Number One

“He’s alright, I guess. I don’t talk to him. He’s always hanging out with girls or whatever,” Andrew said, colliding into virtual guard rails. “Son of a bitch!”

“Well, he ran over my laces and tripped me in front of Lisa,” Cole said, at which point Andrew came in dead last and had to insert coin(s) to continue. Ricky climbed out of the red plastic seat and struggled to his feet.

“Man, forget her, man. Lisa is never going to date you or anyone you know. She’s stuck up and lives all the way in Fall Lake!” Andrew said dismissively. It was a small incorporated town outside of Briarton, on the opposite side of Skateland. Fall Lake, Illinois was north of town, on top of the bluff that overlooked the Mississippi River. It was a popular claim in Briarton that every one of those big houses in Fall Lake has a view of the Mississippi river, stretching further into Iowa and Missouri on clear days. It was patently untrue, of course. A simple drive through the wooded subdivision would disprove this urban legend. Some of the houses are fairly affordable, but the rumor made for excellent resentment fodder.

“I’m going to ask her on the moonlight skate,” Cole said with newly-found teenage defiance. Andrew stopped dead in his tracks.

“Man,” Andrew said, the weight of the world on his shoulders, “do not ask Lisa on the moonlight skate. She will probably be making out with Ricky outside during the moonlight anyway so don’t bother.” Cole shook his head. No, not this time.

“I’m gonna do it.”

“The moonlight skate!?” Andrew exclaimed. “You fool! Listen to yourself! You are going to throw your entire life way. You are going to ask the hottest girl in 8th grade on the moonlight skate? You might as well get a mood-ring from the prize counter and ask for her hand in marriage! She’s going to laugh right in your face, and then Jane Halloway is going to laugh in your face, and Scott Foreman, and Mark Danielson, and Mercedes Grier, and Trevor Grier, and then Ricky Bierbaum. Ricky will kick your ass without even thinking about it. Jesus, Cole, you dumbshit.”

“I’m gonna do it, Andrew. I don’t care what happens.”


Was (Not Was)’s epic “Everybody Walk the Dinosaur” thumped as Lisa glided around the oval-shaped track, her shirt tail fluttering behind her and the wind shaking out the curls in her hair. Ricky skated up beside her sticking his tongue through his index and middle finger.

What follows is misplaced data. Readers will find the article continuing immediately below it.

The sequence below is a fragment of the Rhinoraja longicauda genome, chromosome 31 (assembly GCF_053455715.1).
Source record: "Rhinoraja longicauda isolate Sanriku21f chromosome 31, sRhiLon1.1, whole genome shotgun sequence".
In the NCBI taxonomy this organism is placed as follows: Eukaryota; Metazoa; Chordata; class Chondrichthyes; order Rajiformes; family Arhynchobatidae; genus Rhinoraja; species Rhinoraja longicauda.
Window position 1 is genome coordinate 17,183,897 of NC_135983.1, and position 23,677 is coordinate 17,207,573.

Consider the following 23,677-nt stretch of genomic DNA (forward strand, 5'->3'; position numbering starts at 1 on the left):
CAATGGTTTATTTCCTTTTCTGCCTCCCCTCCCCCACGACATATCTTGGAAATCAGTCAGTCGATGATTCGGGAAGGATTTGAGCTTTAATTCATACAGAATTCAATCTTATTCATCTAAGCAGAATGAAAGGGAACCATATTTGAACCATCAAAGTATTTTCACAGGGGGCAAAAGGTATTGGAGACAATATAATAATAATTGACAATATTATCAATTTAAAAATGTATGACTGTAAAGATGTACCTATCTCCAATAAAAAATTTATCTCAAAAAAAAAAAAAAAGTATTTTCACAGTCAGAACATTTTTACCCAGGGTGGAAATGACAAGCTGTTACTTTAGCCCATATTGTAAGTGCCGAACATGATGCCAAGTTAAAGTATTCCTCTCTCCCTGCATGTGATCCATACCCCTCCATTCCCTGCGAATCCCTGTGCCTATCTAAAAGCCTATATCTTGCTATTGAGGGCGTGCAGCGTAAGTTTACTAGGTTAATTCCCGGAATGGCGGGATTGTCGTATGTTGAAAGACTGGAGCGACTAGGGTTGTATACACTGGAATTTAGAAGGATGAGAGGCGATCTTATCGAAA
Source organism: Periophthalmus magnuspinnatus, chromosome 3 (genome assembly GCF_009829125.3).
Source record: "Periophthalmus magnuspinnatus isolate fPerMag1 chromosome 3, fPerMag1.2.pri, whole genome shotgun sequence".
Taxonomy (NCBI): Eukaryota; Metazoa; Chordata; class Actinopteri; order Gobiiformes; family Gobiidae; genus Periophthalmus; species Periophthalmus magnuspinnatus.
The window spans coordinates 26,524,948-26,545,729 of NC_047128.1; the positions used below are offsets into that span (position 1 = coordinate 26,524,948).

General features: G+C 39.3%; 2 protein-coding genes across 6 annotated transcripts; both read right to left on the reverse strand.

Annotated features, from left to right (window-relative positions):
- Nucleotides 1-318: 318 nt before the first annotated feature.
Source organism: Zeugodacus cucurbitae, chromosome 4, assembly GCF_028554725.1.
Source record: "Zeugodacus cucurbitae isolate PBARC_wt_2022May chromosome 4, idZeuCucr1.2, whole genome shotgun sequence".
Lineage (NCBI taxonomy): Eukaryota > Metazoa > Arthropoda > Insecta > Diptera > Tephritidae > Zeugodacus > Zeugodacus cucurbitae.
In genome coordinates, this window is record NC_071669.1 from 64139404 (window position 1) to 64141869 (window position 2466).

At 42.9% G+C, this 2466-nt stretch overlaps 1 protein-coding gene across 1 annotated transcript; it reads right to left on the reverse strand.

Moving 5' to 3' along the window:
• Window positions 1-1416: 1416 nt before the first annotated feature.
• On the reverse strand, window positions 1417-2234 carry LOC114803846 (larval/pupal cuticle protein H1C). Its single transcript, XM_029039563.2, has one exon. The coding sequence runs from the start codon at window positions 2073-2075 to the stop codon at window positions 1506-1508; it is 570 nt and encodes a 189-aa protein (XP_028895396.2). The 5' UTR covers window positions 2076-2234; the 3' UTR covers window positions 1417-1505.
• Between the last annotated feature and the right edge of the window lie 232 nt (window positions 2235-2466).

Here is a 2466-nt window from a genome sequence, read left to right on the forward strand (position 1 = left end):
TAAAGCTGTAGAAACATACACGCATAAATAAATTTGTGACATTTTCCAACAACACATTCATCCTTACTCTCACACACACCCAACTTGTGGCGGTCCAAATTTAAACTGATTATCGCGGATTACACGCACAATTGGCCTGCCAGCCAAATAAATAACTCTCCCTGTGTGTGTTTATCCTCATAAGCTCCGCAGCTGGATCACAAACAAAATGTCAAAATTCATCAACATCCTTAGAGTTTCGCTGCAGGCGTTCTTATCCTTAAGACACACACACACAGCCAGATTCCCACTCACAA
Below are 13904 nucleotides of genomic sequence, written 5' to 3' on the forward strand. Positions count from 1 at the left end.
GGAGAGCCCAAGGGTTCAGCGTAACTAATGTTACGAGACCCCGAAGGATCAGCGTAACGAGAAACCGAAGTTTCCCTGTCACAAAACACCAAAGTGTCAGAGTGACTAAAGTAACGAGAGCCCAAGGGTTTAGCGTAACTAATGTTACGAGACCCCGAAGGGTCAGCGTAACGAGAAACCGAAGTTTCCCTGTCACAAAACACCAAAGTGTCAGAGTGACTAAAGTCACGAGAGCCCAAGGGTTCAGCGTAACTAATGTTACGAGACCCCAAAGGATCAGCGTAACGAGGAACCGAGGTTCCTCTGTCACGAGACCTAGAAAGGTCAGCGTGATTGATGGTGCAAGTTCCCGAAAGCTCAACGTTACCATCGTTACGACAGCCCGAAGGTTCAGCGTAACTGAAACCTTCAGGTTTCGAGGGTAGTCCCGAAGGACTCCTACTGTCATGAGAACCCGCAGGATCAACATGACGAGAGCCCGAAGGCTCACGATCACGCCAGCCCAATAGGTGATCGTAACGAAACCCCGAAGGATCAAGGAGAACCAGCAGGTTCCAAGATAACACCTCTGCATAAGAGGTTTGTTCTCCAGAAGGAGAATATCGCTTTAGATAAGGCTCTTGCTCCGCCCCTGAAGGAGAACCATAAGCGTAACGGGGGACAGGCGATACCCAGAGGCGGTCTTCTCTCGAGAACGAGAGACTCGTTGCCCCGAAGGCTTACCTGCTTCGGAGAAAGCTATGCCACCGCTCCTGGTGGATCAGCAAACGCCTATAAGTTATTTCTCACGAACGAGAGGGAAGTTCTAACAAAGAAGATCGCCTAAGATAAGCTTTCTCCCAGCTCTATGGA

“Gross, Ricky,” Lisa said, giving him a slight shove.

“Whatever, you like it,” Ricky said, as he skated off. Lisa’s face scrunched up in frustration. Why are boys so immature? What makes them think they are so funny when they are not!? So frustrating. Why do I have to like you, Ricky? You are a jerk, but you are cute and fun, but you are such a jerk. Lisa fluttered around the curve and into a dazzling straightaway. She got lost in the flashing strobe lights, the swirling spotlights, and the glittery reflections of the giant mirror ball. Loud, thumping, and confusing. I do not like moving this fast, she thought, I’m not even in high school. I don’t like the way he talks about me, or touches me, or pressures me, but I like him. I don’t want him to think that I am a nerd or anything. I don’t want him to hate me. I’ve gone further with him than anyone else. I don’t like it. I don’t like how it feels. I don’t like how anything feels. I just want to make it to high school.

Woken from her deep reflection by a hard swat on her backside, Lisa jumped and turned her head to face her assailant. Ricky, again, and he was licking between his fingers again. Lisa growled and shoved Ricky as hard as she could. Ricky was caught off guard and sent careening out of control.


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Moonlight Skate

Adam Bozarth